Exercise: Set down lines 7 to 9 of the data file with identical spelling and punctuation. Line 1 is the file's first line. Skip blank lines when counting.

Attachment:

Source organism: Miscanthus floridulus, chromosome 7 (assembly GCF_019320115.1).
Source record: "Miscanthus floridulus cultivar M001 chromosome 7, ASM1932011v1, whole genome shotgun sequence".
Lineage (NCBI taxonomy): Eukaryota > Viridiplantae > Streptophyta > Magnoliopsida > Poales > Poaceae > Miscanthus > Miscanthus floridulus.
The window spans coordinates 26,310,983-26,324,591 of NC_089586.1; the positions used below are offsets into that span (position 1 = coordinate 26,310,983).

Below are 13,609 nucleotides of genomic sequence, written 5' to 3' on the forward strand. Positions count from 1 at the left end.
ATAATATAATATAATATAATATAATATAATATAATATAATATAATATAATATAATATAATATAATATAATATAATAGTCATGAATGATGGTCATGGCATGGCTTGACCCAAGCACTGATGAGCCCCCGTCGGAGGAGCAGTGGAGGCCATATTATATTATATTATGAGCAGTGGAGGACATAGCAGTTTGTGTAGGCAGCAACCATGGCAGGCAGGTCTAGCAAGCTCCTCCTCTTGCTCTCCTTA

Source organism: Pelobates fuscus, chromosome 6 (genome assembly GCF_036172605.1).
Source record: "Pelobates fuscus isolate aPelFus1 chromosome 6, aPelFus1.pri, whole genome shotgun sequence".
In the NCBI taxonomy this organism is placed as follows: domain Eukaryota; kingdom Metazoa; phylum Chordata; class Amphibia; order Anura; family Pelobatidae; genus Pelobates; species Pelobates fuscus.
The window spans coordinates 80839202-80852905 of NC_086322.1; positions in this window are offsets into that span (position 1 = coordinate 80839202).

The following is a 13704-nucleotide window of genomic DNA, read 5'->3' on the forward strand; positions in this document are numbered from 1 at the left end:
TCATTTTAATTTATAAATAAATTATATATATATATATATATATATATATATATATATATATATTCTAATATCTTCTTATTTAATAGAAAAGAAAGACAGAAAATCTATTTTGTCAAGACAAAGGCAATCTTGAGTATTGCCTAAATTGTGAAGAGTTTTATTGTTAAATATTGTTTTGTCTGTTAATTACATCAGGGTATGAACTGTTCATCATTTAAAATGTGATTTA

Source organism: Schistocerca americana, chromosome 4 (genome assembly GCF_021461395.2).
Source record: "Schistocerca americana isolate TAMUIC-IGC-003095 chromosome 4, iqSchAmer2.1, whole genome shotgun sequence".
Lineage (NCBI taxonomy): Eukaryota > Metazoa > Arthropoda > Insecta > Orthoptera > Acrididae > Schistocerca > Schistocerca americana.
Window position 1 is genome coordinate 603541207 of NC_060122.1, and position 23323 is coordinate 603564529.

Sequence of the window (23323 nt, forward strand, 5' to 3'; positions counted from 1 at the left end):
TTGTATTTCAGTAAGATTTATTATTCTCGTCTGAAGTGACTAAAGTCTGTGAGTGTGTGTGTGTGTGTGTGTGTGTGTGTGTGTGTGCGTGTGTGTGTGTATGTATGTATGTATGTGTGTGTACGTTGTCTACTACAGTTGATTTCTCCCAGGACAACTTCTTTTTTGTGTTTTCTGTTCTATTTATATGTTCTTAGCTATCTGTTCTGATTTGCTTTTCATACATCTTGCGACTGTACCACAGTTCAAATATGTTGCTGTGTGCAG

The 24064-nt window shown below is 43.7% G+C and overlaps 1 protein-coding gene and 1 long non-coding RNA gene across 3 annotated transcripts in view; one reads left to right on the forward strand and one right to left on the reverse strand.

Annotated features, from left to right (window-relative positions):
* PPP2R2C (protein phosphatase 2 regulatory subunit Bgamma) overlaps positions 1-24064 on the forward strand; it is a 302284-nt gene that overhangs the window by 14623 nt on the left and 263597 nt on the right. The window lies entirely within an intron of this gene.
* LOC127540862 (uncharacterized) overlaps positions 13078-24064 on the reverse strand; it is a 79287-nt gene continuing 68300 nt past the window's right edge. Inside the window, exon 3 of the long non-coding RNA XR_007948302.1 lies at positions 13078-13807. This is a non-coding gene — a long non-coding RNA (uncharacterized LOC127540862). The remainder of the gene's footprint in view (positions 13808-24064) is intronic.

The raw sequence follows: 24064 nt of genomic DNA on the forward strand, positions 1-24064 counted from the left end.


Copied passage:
Source organism: Pelobates fuscus, chromosome 6 (genome assembly GCF_036172605.1).
Source record: "Pelobates fuscus isolate aPelFus1 chromosome 6, aPelFus1.pri, whole genome shotgun sequence".
In the NCBI taxonomy this organism is placed as follows: domain Eukaryota; kingdom Metazoa; phylum Chordata; class Amphibia; order Anura; family Pelobatidae; genus Pelobates; species Pelobates fuscus.